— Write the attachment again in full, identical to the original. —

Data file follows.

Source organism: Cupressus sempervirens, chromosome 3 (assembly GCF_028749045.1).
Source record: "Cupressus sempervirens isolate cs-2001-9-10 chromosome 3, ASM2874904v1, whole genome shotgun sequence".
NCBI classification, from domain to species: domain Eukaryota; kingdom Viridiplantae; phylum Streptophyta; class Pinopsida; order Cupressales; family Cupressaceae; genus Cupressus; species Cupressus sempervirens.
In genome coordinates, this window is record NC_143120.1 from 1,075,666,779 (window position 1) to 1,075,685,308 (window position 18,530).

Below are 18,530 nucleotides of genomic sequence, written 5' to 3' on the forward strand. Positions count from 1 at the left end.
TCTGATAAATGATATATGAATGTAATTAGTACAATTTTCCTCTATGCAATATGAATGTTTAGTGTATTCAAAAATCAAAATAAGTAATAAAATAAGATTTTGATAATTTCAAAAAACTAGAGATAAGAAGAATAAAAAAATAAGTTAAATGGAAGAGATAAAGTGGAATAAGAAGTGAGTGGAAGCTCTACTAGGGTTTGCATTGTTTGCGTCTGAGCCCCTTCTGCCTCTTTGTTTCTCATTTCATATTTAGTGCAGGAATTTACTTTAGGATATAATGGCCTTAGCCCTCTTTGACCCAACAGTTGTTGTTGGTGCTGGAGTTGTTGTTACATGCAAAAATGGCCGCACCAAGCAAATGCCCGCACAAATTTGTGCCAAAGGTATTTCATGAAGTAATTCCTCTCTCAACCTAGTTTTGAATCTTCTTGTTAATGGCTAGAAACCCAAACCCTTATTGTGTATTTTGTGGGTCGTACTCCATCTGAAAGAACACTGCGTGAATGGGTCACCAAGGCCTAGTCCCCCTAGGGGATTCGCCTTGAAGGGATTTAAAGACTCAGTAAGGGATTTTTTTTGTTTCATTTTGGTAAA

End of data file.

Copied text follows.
Source organism: Cupressus sempervirens, chromosome 3 (assembly GCF_028749045.1).
Source record: "Cupressus sempervirens isolate cs-2001-9-10 chromosome 3, ASM2874904v1, whole genome shotgun sequence".
NCBI classification, from domain to species: domain Eukaryota; kingdom Viridiplantae; phylum Streptophyta; class Pinopsida; order Cupressales; family Cupressaceae; genus Cupressus; species Cupressus sempervirens.
In genome coordinates, this window is record NC_143120.1 from 1,075,666,779 (window position 1) to 1,075,685,308 (window position 18,530).

Below are 18,530 nucleotides of genomic sequence, written 5' to 3' on the forward strand. Positions count from 1 at the left end.
TCTGATAAATGATATATGAATGTAATTAGTACAATTTTCCTCTATGCAATATGAATGTTTAGTGTATTCAAAAATCAAAATAAGTAATAAAATAAGATTTTGATAATTTCAAAAAACTAGAGATAAGAAGAATAAAAAAATAAGTTAAATGGAAGAGATAAAGTGGAATAAGAAGTGAGTGGAAGCTCTACTAGGGTTTGCATTGTTTGCGTCTGAGCCCCTTCTGCCTCTTTGTTTCTCATTTCATATTTAGTGCAGGAATTTACTTTAGGATATAATGGCCTTAGCCCTCTTTGACCCAACAGTTGTTGTTGGTGCTGGAGTTGTTGTTACATGCAAAAATGGCCGCACCAAGCAAATGCCCGCACAAATTTGTGCCAAAGGTATTTCATGAAGTAATTCCTCTCTCAACCTAGTTTTGAATCTTCTTGTTAATGGCTAGAAACCCAAACCCTTATTGTGTATTTTGTGGGTCGTACTCCATCTGAAAGAACACTGCGTGAATGGGTCACCAAGGCCTAGTCCCCCTAGGGGATTCGCCTTGAAGGGATTTAAAGACTCAGTAAGGGATTTTTTTTGTTTCATTTTGGTAAA